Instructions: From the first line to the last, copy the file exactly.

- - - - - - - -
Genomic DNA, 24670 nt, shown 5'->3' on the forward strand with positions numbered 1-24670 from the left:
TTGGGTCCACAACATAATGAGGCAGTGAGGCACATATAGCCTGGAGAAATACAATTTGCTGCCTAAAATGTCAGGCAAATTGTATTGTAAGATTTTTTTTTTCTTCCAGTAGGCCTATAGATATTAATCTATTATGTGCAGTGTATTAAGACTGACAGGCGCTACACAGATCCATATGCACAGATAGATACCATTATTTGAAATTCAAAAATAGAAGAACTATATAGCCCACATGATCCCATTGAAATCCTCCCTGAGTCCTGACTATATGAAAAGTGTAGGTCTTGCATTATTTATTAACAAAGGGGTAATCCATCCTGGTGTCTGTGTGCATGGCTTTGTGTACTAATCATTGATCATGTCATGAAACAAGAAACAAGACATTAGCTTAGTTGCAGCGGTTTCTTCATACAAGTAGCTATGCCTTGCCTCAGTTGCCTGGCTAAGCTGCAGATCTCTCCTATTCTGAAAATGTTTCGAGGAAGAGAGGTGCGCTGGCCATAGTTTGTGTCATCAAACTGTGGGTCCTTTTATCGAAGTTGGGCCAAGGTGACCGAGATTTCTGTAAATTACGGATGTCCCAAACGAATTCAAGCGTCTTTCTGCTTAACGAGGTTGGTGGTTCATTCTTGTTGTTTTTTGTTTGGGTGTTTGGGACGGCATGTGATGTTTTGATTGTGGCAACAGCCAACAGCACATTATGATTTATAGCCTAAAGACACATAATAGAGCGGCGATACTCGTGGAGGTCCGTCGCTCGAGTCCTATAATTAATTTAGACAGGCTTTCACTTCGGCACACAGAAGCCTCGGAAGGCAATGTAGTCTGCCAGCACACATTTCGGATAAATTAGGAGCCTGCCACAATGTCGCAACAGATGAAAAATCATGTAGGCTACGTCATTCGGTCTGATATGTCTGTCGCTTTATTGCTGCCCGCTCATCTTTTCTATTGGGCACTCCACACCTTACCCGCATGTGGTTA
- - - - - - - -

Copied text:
Genomic DNA, 24670 nt, shown 5'->3' on the forward strand with positions numbered 1-24670 from the left:
TTGGGTCCACAACATAATGAGGCAGTGAGGCACATATAGCCTGGAGAAATACAATTTGCTGCCTAAAATGTCAGGCAAATTGTATTGTAAGATTTTTTTTTTCTTCCAGTAGGCCTATAGATATTAATCTATTATGTGCAGTGTATTAAGACTGACAGGCGCTACACAGATCCATATGCACAGATAGATACCATTATTTGAAATTCAAAAATAGAAGAACTATATAGCCCACATGATCCCATTGAAATCCTCCCTGAGTCCTGACTATATGAAAAGTGTAGGTCTTGCATTATTTATTAACAAAGGGGTAATCCATCCTGGTGTCTGTGTGCATGGCTTTGTGTACTAATCATTGATCATGTCATGAAACAAGAAACAAGACATTAGCTTAGTTGCAGCGGTTTCTTCATACAAGTAGCTATGCCTTGCCTCAGTTGCCTGGCTAAGCTGCAGATCTCTCCTATTCTGAAAATGTTTCGAGGAAGAGAGGTGCGCTGGCCATAGTTTGTGTCATCAAACTGTGGGTCCTTTTATCGAAGTTGGGCCAAGGTGACCGAGATTTCTGTAAATTACGGATGTCCCAAACGAATTCAAGCGTCTTTCTGCTTAACGAGGTTGGTGGTTCATTCTTGTTGTTTTTTGTTTGGGTGTTTGGGACGGCATGTGATGTTTTGATTGTGGCAACAGCCAACAGCACATTATGATTTATAGCCTAAAGACACATAATAGAGCGGCGATACTCGTGGAGGTCCGTCGCTCGAGTCCTATAATTAATTTAGACAGGCTTTCACTTCGGCACACAGAAGCCTCGGAAGGCAATGTAGTCTGCCAGCACACATTTCGGATAAATTAGGAGCCTGCCACAATGTCGCAACAGATGAAAAATCATGTAGGCTACGTCATTCGGTCTGATATGTCTGTCGCTTTATTGCTGCCCGCTCATCTTTTCTATTGGGCACTCCACACCTTACCCGCATGTGGTTA